Zak said...

That's an explanation, not a justification.

Lisa said...

I can't decide if the art style is more Kirby or more Ditko.

Also, Kuzari proof.

Shilton HaSechel said...

>Also, Kuzari proof.

I hope you don't mean "But we have evidence i.e. the kuzari proof" If so read all the links I brought over here:

G*3 said...

Hmm. I think you're right.

Upjets said...

Totally Kirby.

e-man said...

There are just as many people who "experience" G-D or talk to G-D as there are UFO sightings, so that is a ridiculous statement.

Shilton HaSechel said...


e-man said...

So am I.

Shilton HaSechel said...

The usual defense is that to repeal a national revelation you need another national revelation - not a private chat with Jesus or Muhammad.

Mellock said...

I think there is a weakness in your argument. First off, I am not sure if Descartes would be the best example of a "radical skeptic." I might even say that "for a 'smart guy' he was pretty stupid!" I certainly would not call Descartes a genius, though he did have some interesting insights. The problem is that he started from a position of extreme skepticism comparable to Gorgias the Sophist or Pyrrho, then took a very reasonable step to the postulate, "I think therefore I am." From there he took more and more progressively less reasonable steps culminating in a leap of faith to the position that a fundamentalist Roman Catholic theology with a solipsistic type ontology is the correct religious belief and a Platonistic-type deity is the true god. Essentially, the "skepticism" of Descartes was all in vain and took him full circle, back where he started!

I think that you neglected to make a distinction between accepting the natural and belief in the supernatural. There is, after all, a world of difference between empirically evident facts and religious or paranormal beliefs. I take it that Shilton's original point was that believers of an organized religion tend to arbitrarily disregard all supernatural beliefs, with the exceptions of those that they hold, which are beyond scrutiny. Like Descartes, they use "critical thinking" to arrive at precisely the belief they began with.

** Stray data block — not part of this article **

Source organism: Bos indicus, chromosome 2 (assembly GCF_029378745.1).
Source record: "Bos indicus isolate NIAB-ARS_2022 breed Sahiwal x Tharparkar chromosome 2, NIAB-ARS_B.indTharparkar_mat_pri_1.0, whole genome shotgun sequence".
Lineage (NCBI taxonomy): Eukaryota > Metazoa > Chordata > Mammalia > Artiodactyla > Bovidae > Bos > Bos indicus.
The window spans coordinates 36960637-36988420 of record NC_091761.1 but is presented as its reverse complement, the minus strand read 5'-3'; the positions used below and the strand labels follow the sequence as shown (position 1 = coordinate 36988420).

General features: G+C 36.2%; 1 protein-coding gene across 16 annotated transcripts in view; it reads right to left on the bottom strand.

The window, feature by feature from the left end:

Mellock said...

For the record, UFO = "Unidentified Flying Object"

I am sure you all knew that, but remember that nothing in the definition of UFO suggests that it is necessarily an extraterrestrial spacecraft, hence why the charts that Shilton posted included one titled "UFOs Are Spacecraft From Other Planets."

There are countless claims of UFO sightings, most of them being dubious, many having been proven to be aircraft or natural phenomena or oprical illusions generated by such phenomena. There have even been a few credible, documented cases of such UFO, but NO SUCH EVIDENCE for alien crafts. Belief that an UFO is extraterrestrial in origin (when it is more parsimonious to believe that it is an astronomical or atmospheric anomaly or even an experimental aircraft) is largely due to the influence of science fiction.

But I think Zak makes a good point that the evidence for UFOs, whatever they may be, is much stronger than the "evidence" from the Kuzari argument.